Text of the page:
Join 3,413 readers in helping fund MetaFilter (Hide)


100 years of the roundel
December 4, 2008 12:09 AM   Subscribe

London's iconic transportation symbol, the roundel, is 100 years old this year and a new online exhibit at the London Transport Museum features some amazing galleries of architecture, promotional material, livery and a great illustrated history of the mark.
posted by salishsea (10 comments total)

 
Nice one. Annie Mole has been collecting these, where they occur outside of the underground, for a while.
posted by jonesor at 3:53 AM on December 4, 2008 [1 favorite]


To add to Annie's collection, The Old King's Road pub in Santa Barbara.

On a slight tangent – I received an email from Transport for London today informing me of the range of Travel Tools available on their website. Somewhat ironically, considering the intellectual property they deal with, the icons are a total rip off of iPhone App icons but only one is a mobile application, rather than an SMS service, and it doesn't work with the iPhone. Smack round the back of the head for the web design dept./agency.

Also, previous LU-related on Metafilter.
posted by i_cola at 5:42 AM on December 4, 2008


Roundel? More like a sloppy theta.
posted by rokusan at 5:56 AM on December 4, 2008


We got to London and visited the Transport Museum this May and we saw the exhibit on the roundel. (and bought a roundel fridge magnet)

I work for a big ad agency so I can appreciate a well-designed out logo, how novel it was for the time, and how well it has stood up over the years.

Thanks for the reminder.
posted by Artful Codger at 7:08 AM on December 4, 2008


rokusan: Enough of your nerdy bowel problems ;-)
posted by i_cola at 7:10 AM on December 4, 2008 [1 favorite]


Mmmm... Gill Sans. *drool*
posted by infinitewindow at 7:59 AM on December 4, 2008


Actually, not Gill Sans, but Johnston, a typeface designed some ten years earlier by Johnston for London Transport. Eric Gill actually drew inspiration from it for Gill Sans.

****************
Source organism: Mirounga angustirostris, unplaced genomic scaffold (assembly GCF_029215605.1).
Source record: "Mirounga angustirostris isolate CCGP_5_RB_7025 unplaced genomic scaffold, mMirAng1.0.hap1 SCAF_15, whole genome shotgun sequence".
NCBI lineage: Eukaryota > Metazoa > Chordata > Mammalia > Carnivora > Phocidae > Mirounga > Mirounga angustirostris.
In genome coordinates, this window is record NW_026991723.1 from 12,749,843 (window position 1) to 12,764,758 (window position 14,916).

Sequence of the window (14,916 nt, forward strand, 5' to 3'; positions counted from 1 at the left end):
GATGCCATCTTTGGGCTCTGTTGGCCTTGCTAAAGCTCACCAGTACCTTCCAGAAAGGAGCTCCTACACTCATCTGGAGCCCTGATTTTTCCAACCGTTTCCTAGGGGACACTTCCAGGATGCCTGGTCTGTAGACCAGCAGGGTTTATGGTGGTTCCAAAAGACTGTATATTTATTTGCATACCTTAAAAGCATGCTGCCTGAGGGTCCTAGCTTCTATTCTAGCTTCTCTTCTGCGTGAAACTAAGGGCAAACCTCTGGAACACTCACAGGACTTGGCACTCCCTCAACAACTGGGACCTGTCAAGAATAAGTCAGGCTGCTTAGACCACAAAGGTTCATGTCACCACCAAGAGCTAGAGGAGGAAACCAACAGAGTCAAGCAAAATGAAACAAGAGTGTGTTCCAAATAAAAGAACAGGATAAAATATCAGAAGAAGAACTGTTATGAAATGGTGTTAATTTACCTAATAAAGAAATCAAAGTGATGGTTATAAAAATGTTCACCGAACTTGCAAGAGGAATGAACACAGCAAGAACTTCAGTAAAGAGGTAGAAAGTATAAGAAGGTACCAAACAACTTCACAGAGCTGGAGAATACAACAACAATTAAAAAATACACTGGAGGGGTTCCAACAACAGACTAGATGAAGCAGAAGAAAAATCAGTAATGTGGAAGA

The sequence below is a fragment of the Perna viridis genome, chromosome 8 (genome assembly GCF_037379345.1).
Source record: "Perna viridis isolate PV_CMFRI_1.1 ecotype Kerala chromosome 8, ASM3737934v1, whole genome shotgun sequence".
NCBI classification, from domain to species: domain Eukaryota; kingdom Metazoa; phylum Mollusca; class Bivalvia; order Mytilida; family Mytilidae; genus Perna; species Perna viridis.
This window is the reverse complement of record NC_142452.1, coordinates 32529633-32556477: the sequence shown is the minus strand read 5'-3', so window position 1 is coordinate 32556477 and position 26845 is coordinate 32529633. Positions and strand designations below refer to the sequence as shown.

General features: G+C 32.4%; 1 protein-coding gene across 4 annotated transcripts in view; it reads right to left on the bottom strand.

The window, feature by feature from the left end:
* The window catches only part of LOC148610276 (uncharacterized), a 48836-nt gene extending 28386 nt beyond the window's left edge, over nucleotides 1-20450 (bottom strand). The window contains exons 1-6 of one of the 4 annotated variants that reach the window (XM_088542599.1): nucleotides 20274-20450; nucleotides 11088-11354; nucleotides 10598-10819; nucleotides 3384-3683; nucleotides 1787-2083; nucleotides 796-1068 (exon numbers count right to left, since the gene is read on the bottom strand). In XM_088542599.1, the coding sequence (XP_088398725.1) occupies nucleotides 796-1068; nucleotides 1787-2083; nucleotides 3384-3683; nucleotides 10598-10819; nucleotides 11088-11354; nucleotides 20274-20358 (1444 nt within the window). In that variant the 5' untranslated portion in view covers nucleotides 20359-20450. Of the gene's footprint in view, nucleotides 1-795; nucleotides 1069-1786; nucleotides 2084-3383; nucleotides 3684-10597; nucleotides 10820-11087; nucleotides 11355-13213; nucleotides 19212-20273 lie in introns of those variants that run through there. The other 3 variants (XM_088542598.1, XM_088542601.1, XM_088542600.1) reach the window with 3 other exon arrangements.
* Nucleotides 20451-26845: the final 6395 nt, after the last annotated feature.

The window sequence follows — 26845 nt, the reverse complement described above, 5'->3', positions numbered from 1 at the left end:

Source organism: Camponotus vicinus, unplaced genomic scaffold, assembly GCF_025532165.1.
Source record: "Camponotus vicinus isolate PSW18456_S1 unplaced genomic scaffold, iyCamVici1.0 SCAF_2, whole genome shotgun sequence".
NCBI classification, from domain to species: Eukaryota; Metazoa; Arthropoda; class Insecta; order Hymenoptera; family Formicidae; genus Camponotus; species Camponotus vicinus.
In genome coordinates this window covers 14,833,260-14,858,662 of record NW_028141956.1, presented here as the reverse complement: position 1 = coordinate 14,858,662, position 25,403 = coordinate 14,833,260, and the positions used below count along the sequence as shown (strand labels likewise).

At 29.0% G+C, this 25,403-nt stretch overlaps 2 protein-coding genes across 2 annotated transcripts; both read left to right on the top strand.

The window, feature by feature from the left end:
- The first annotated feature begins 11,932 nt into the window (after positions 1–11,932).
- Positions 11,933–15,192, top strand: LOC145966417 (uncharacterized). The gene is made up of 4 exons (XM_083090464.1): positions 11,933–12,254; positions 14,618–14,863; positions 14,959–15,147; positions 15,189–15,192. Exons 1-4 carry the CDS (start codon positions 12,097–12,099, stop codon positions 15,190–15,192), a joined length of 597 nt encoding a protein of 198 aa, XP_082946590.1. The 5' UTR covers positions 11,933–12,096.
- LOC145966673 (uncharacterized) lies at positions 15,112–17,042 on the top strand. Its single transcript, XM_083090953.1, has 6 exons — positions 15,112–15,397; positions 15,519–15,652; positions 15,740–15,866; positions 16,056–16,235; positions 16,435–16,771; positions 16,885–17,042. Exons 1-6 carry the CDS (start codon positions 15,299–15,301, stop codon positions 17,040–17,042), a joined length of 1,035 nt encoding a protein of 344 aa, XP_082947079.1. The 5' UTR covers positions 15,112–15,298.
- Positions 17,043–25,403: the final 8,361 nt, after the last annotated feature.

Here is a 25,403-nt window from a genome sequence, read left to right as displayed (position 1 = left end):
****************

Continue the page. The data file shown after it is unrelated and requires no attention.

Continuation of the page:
posted by acb at 9:44 AM on December 4, 2008


I drool corrected, acb.
posted by infinitewindow at 12:19 PM on December 4, 2008


Neat! I will have to check this out next time I'm in London. I have a great, near sexual fondness for subways.

Fun Side Note: The much-much smaller and much-much pokier NYC Transit Museum has one thing going for it. They have an entire platform worth of subway cars from 1904-to-modern day, complete with ads and maps. While admiring the details (why wicker?), check to see if the guard is looking. If he is not, then you have a once in a lifetime experience to RUN THROUGH TIME ITSELF.

"Race you to the 70s!"

Wheeee!
posted by The Whelk at 4:24 PM on December 4, 2008


On a slight tangent – I received an email from Transport for London today informing me of the range of Travel Tools available on their website. Somewhat ironically, considering the intellectual property they deal with, the icons are a total rip off of iPhone App icons but only one is a mobile application, rather than an SMS service, and it doesn't work with the iPhone. Smack round the back of the head for the web design dept./agency.

Their mobile services are still very much a "work in progress."

I was lucky enough to get a run through of their new services and future plans with their developers and some higher-up strategy guys a week or so ago (the same meeting Annie was at) and it was very clear that they know what they've done already and where they want to be.

iPhone apps and whatnot are in progress, as is smartpay via mobile devices and proper localised and individualised data services over phone and internet. They're working on Bluetooth-delivered maps and services for people when they're below ground and when one of the other guests at the meeting (who had a background in communications technology) mentioned single-cell datapushes I've never seen so many eyes light up and developers start scribbling.

Basically TfL have bought into internet and mobile completely, and are trying very hard to get it right and do it well in relation to the services they provide, rather than just trying to do everything simply for the sake of doing it. They're not perfect by any stretch - I asked what their policy was on APIs and whether they'd ever provide them and the answer was a clear no. Even there, however, at least they had a policy and knew what I was talking about, and they also made it clear that they had no intention of shutting down anyone doing site scrapes or suchlike of their data as long as the end product was non-commercial and 100% accurate (it was accuracy that genuinely seemed to be their major concern rather than marketing issues to do with "preserving the brand"). They even admitted to using them themselves and as inspiration points for official services they were now looking to bring online.

Anyway, guess all I'm saying is that whilst its definitely worth approaching the services they provide with a critical eye, I can genuinely say that internally TfL "get it" when it comes to internet and mobile, and aren't just going through the motions, trying to tick all the boxes on the "how to be hip like google" cheatsheet, or dropping cash indiscriminately on whatever web 2.0 media bollocks company has approached them this week.
posted by garius at 3:14 AM on December 5, 2008 [1 favorite]


« Older Human, All Too Human...  |  "Shaping San Francisco is an o... Newer »


This thread has been archived and is closed to new comments